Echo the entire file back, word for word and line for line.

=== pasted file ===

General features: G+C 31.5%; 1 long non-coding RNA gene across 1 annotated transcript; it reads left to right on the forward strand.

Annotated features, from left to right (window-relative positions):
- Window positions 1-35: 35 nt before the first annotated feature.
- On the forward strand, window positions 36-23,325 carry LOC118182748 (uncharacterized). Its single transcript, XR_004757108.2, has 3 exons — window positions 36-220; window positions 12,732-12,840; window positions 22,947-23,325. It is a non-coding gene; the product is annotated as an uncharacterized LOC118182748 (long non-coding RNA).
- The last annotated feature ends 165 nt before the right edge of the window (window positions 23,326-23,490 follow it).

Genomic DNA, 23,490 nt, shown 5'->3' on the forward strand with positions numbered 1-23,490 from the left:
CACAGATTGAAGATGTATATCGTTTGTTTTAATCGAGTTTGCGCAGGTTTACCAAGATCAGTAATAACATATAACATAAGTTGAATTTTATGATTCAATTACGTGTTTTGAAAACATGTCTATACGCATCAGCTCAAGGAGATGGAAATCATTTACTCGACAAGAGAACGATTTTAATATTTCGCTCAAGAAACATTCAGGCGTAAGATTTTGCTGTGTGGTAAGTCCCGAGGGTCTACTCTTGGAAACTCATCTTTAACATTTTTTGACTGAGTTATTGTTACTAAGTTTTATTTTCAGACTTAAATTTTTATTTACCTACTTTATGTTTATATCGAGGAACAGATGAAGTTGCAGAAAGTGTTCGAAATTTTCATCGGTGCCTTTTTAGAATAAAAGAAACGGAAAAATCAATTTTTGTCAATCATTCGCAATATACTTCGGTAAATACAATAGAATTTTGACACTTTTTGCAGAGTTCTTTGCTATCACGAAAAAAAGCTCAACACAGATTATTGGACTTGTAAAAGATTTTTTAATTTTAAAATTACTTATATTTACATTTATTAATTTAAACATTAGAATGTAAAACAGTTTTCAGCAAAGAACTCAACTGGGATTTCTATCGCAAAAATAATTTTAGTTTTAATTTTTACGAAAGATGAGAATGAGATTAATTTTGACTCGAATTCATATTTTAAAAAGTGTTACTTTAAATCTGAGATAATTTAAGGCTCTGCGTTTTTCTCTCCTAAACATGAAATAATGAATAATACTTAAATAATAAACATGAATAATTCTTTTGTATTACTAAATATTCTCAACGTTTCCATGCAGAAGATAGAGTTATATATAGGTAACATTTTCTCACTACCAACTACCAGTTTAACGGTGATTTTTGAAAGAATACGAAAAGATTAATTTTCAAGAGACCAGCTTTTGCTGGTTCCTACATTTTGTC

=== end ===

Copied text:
General features: G+C 31.5%; 1 long non-coding RNA gene across 1 annotated transcript; it reads left to right on the forward strand.

Annotated features, from left to right (window-relative positions):
- Window positions 1-35: 35 nt before the first annotated feature.
- On the forward strand, window positions 36-23,325 carry LOC118182748 (uncharacterized). Its single transcript, XR_004757108.2, has 3 exons — window positions 36-220; window positions 12,732-12,840; window positions 22,947-23,325. It is a non-coding gene; the product is annotated as an uncharacterized LOC118182748 (long non-coding RNA).
- The last annotated feature ends 165 nt before the right edge of the window (window positions 23,326-23,490 follow it).

Genomic DNA, 23,490 nt, shown 5'->3' on the forward strand with positions numbered 1-23,490 from the left:
CACAGATTGAAGATGTATATCGTTTGTTTTAATCGAGTTTGCGCAGGTTTACCAAGATCAGTAATAACATATAACATAAGTTGAATTTTATGATTCAATTACGTGTTTTGAAAACATGTCTATACGCATCAGCTCAAGGAGATGGAAATCATTTACTCGACAAGAGAACGATTTTAATATTTCGCTCAAGAAACATTCAGGCGTAAGATTTTGCTGTGTGGTAAGTCCCGAGGGTCTACTCTTGGAAACTCATCTTTAACATTTTTTGACTGAGTTATTGTTACTAAGTTTTATTTTCAGACTTAAATTTTTATTTACCTACTTTATGTTTATATCGAGGAACAGATGAAGTTGCAGAAAGTGTTCGAAATTTTCATCGGTGCCTTTTTAGAATAAAAGAAACGGAAAAATCAATTTTTGTCAATCATTCGCAATATACTTCGGTAAATACAATAGAATTTTGACACTTTTTGCAGAGTTCTTTGCTATCACGAAAAAAAGCTCAACACAGATTATTGGACTTGTAAAAGATTTTTTAATTTTAAAATTACTTATATTTACATTTATTAATTTAAACATTAGAATGTAAAACAGTTTTCAGCAAAGAACTCAACTGGGATTTCTATCGCAAAAATAATTTTAGTTTTAATTTTTACGAAAGATGAGAATGAGATTAATTTTGACTCGAATTCATATTTTAAAAAGTGTTACTTTAAATCTGAGATAATTTAAGGCTCTGCGTTTTTCTCTCCTAAACATGAAATAATGAATAATACTTAAATAATAAACATGAATAATTCTTTTGTATTACTAAATATTCTCAACGTTTCCATGCAGAAGATAGAGTTATATATAGGTAACATTTTCTCACTACCAACTACCAGTTTAACGGTGATTTTTGAAAGAATACGAAAAGATTAATTTTCAAGAGACCAGCTTTTGCTGGTTCCTACATTTTGTC